Conversations with Evelien Gevers
Photo: Julie Newman
Ju: What is the focus of your research and medical practice?
Evelien: I am interested in the physiological process of growth, and particularly how growth hormone affects the epiphyseal plate (a cartilage plate in the long bones that is necessary for growth). My medical practice focusses on hormone disorders in children, particularly growth anomalies.
Ju: What does this involve? What are you working on at the moment?
Evelien: Currently, I am investigating which are the cells in the epiphyseal plate that growth hormone acts on. I do this by using animals that have deficient growth hormone production and looking at different cell types within the plate by visualizing the chemical signatures left by growth hormone's action.
Ju: What made you feel passionately enough about this area of research and practice to choose it?
Evelien: I was intrigued by the diseases caused by aberrant hormone secretion or action that I saw in children, ranging from therapy resistant rickets due to abnormal action of Vitamin D to a syndrome with aberrant skin pigmentation, bone cysts and precocious puberty due to abnormal hormone signalling. I decided to become a paediatric endocrinologist and to learn the techniques that would allow me to understand the molecular and physiological mechanisms involved in endocrine disease, and in growth problems in particular.
Ju: How did you train for it?
Evelien: I did a medical degree, and finding that I was interested in research, I then did laboratory work culminating in a PhD. I then continued to train as a paediatrician, which is a five-year clinical training, and continue to pursue both clinical and scientific work, specialising in paediatric endocrinology.
Ju: What do you ultimately hope to achieve from it?
Evelien: My aim is to be a paediatric endocrinologist as well as a scientific researcher, so that I can see children with complicated endocrine disorders, and through my research can contribute to the understanding of the cause and ultimately to the improvement of therapies for such disorders.
Ju: Before I started this project, I thought it was quite common to research as well as to practice medicine, but in fact it's very unusual. Why is this? How do career paths for doctors and researchers usually differ?
Evelien: It is not very unusual to be an academic clinician in a university clinical setting, but it is less common to pursue both basic laboratory research and clinical work. Many clinicians have chosen to do medicine because they were attracted by the clinical work. There used to be little emphasis on research during medical training, and therefore most of those doctors would choose a clinical job. Doctors who are interested in research can do an MD or PhD and then choose an academic career, but because of limited jobs and funding, not all of those doctors end up doing research.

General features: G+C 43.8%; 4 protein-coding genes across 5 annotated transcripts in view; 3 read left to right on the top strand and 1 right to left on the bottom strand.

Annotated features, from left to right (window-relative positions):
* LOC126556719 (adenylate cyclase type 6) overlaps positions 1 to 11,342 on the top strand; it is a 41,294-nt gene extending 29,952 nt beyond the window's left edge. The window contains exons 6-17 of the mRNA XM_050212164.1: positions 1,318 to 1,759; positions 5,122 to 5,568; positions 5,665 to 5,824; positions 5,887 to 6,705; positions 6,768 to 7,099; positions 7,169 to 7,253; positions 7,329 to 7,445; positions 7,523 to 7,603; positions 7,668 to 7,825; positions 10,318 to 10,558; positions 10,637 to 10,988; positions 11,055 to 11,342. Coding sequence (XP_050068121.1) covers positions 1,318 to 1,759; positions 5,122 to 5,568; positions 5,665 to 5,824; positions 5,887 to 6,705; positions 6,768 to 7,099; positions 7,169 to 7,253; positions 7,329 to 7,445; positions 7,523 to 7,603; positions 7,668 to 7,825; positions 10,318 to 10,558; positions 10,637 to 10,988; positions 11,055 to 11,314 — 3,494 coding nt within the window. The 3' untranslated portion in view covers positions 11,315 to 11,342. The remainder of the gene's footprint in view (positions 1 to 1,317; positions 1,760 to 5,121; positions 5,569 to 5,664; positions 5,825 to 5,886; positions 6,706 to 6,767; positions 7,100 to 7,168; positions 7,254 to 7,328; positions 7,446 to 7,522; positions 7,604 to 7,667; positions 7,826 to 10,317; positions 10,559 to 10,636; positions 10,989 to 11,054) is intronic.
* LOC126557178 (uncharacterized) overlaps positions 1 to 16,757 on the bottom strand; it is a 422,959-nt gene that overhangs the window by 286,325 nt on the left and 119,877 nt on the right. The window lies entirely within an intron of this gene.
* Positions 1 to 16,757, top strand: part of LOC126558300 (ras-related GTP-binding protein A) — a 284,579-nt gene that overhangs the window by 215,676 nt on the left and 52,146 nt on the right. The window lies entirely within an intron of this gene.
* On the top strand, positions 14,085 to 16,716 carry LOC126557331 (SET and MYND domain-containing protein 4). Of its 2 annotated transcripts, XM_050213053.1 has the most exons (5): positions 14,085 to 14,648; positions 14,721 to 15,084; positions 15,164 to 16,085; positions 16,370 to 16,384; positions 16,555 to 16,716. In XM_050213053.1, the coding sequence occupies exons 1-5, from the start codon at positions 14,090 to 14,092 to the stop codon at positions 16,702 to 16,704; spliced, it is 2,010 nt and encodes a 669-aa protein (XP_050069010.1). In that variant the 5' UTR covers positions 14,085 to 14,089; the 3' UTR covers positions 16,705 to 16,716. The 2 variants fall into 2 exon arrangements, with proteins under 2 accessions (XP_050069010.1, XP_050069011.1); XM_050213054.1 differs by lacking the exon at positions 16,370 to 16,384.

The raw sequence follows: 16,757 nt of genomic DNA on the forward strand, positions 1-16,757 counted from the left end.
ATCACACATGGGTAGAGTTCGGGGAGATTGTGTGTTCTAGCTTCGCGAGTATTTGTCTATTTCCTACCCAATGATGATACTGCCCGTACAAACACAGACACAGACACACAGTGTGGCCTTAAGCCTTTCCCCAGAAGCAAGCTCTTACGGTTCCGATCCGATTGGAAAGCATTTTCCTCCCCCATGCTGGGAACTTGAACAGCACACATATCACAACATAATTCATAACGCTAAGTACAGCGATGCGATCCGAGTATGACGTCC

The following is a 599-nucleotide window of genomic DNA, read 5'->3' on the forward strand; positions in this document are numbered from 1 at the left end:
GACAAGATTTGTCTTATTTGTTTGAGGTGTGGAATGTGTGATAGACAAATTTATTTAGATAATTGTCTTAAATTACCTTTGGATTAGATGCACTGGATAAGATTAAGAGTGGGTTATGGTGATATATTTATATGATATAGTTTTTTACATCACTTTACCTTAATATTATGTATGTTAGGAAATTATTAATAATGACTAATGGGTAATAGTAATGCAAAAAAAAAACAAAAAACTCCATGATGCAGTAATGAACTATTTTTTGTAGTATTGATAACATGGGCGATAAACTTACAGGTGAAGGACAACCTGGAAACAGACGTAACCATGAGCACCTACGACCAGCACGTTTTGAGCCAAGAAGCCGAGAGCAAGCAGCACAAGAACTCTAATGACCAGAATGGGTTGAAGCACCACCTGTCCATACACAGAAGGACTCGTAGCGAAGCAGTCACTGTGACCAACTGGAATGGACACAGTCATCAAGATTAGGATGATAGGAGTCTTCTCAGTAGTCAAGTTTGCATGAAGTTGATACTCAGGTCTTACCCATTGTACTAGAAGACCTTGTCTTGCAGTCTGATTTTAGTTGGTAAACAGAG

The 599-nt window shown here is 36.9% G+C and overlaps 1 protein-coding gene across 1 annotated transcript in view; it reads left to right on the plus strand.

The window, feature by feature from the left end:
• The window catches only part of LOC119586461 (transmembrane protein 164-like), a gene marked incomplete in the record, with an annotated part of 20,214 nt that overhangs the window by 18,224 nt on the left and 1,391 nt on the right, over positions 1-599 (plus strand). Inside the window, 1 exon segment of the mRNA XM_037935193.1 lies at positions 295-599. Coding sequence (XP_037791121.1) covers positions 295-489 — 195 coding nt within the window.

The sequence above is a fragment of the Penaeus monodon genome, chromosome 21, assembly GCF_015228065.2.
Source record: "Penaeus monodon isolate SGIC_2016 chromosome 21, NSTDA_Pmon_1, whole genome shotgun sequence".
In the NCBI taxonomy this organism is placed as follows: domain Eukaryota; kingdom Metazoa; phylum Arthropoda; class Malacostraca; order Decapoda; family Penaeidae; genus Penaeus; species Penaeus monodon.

Ju: Is it different for surgeons, who can only develop new techniques on patients? Or do most surgeons not carry out research either?
Evelien: Times are changing, and you will also find surgeons with an interest in research. For example, some orthopaedic surgeons interested in arthritis and joint replacements do research to develop biomaterials and tissue transplantation to improve surgical outcome.
Ju: You come from The Netherlands, and received your initial training and qualifications there. How have you found things to be different in the United Kingdom? Is it more common for people to practice both medicine and research there?
Evelien: The situation in The Netherlands is rather similar to that in the UK in this respect.
Ju: In order to finish your qualifications, you are currently doing general paediatrics at University College Hospital (UCH) in London. What does this involve? How does the work link up with Great Ormond Street children's hospital (GOSH), which is just down the road?
Evelien: I have just been a specialist registrar in General Paediatrics and this involves seeing patients on the wards, in A&E and in out-patient clinics. For most common problems, we do not need specialists from GOSH, but for unusual problems, we communicate with consultants at GOSH for specialist advice, if necessary on a daily basis. Sometimes, children are transferred for a day for specialist investigation, and occasionally, very ill children are transferred for a longer time.
GOSH is a tertiary hospital where only paediatricians can refer to, so they have a different population of patients.
Ju: One focus of my project is to explore the way in which we perceive and define normality. How do you think society's ideas about what is normal affect your work?
Evelien: Clinically we work with actual statistical averages or ‘norms’ (rather than society’s perceived ones that may be unrealistically narrow), since deviations from these measurements may be associated with disease. However, we always strive to treat patients as individuals who in most respects are no different to anyone else